With the recent smoking ban being discussed by Andalucía’s regional government, many of our holiday maker’s normal beach habits also fall foul of the province’s laws regarding beach safety and conduct.
Whilst the majority of town halls will turn a blind eye on some minor infractions, some actions can come with fines of thousands of euros.
Firstly the showers placed near public beaches are solely to be used for rinsing sand and salty residue off your body, however some people use these facilities to have a shower using gels and soaps. This is strictly prohibited and can come with a fine of up to €3000. This also includes the washing of cooking utensils and the use of detergents.
One of the more annoying beach habits that is actually a fineable offence is listening to music without headphones. It is prohibited to connect a music player to a speaker, radio or mobile.
If you have children please make sure they are considerate when playing racquet ball games or football. Local laws stipulate that to play these you have to more than six metres away from the nearest bather and must be played with consideration to others. Failure to do so can result in a hefty fine.
This one should also be a no brainer, but public urination and defecation on the beach is absolutely prohibited and can carry a fine of up to €3000. If you do get caught short there are plenty of beach bars and chiringuitos that can accommodate you.
Another obvious yet completely overlooked infraction is the use of public bins and taking your rubbish home. At the moment if you are caught leaving any type of litter on the beach it is considered a mild offence, however local environmental groups are campaigning to bring in heavier fines for those responsible.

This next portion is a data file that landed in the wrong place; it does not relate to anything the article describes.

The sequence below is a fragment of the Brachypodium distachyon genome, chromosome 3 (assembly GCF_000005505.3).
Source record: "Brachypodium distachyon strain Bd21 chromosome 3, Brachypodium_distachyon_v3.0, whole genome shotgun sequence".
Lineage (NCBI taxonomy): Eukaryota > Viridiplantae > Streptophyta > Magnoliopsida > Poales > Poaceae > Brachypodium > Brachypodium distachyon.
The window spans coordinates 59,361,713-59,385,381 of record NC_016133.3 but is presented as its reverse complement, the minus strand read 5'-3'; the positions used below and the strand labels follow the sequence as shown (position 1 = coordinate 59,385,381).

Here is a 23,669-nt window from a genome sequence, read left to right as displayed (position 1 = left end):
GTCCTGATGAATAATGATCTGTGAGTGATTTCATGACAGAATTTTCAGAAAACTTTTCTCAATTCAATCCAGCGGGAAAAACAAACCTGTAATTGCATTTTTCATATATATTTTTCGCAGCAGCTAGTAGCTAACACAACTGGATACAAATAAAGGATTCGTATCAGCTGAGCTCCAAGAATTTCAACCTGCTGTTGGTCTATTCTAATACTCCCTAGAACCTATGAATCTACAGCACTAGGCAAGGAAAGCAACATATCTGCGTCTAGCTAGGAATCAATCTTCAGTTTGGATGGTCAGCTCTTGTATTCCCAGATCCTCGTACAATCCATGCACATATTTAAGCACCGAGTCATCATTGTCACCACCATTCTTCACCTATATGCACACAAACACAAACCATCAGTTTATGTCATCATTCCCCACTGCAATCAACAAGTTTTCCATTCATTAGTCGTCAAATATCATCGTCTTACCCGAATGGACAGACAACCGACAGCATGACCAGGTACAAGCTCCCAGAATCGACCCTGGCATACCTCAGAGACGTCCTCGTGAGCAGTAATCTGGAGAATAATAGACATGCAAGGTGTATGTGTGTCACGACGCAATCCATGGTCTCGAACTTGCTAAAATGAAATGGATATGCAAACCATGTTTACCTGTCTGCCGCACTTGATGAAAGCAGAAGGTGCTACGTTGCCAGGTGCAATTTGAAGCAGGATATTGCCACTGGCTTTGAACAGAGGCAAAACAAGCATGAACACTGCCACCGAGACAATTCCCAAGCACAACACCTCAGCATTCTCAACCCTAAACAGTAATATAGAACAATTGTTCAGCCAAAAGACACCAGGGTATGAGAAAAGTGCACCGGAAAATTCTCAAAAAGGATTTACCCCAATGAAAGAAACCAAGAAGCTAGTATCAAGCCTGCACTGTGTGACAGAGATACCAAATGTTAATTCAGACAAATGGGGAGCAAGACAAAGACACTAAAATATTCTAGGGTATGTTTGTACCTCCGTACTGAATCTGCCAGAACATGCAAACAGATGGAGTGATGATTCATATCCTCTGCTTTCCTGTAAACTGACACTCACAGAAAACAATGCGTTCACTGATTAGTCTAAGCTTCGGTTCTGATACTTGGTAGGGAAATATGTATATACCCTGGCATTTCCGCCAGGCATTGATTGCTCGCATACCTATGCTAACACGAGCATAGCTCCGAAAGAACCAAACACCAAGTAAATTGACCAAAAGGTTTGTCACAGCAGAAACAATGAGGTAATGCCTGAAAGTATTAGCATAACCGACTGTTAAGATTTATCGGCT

The lighting of fires and the use of flammable liquids and accelerants is forbidden on all public beaches and beachside campsites. Except for very specific circumstances for example during ferias, lighting a bbq or bonfire on the beach can lead to a large fine and possibly arrest.
The classic holiday move of reserving a sun lounger as soon as the sun rises is also punishable with a fine. Local police monitor the beach areas and remove any items that are deemed to be used to snag a sun lounger.
Fishing is also prohibited however in some municipalities, coastline fishing is allowed outside of bathing times, usually before 10am and after 9pm.
A popular offence that is one of the most dangerous is swimming while the red flag is out. Lifeguards across the province have been petitioning for this to become a criminal offence as it’s the lifeguards lives that are put at risk if they have to enter the water to perform a rescue.
A lot of these actions are general common sense and decency and yet they are so often witnessed on a daily basis on the beaches of Andalucía. Local police are working hard with city councils and local governments to work alongside tourists to provide a safe and clean beach environment.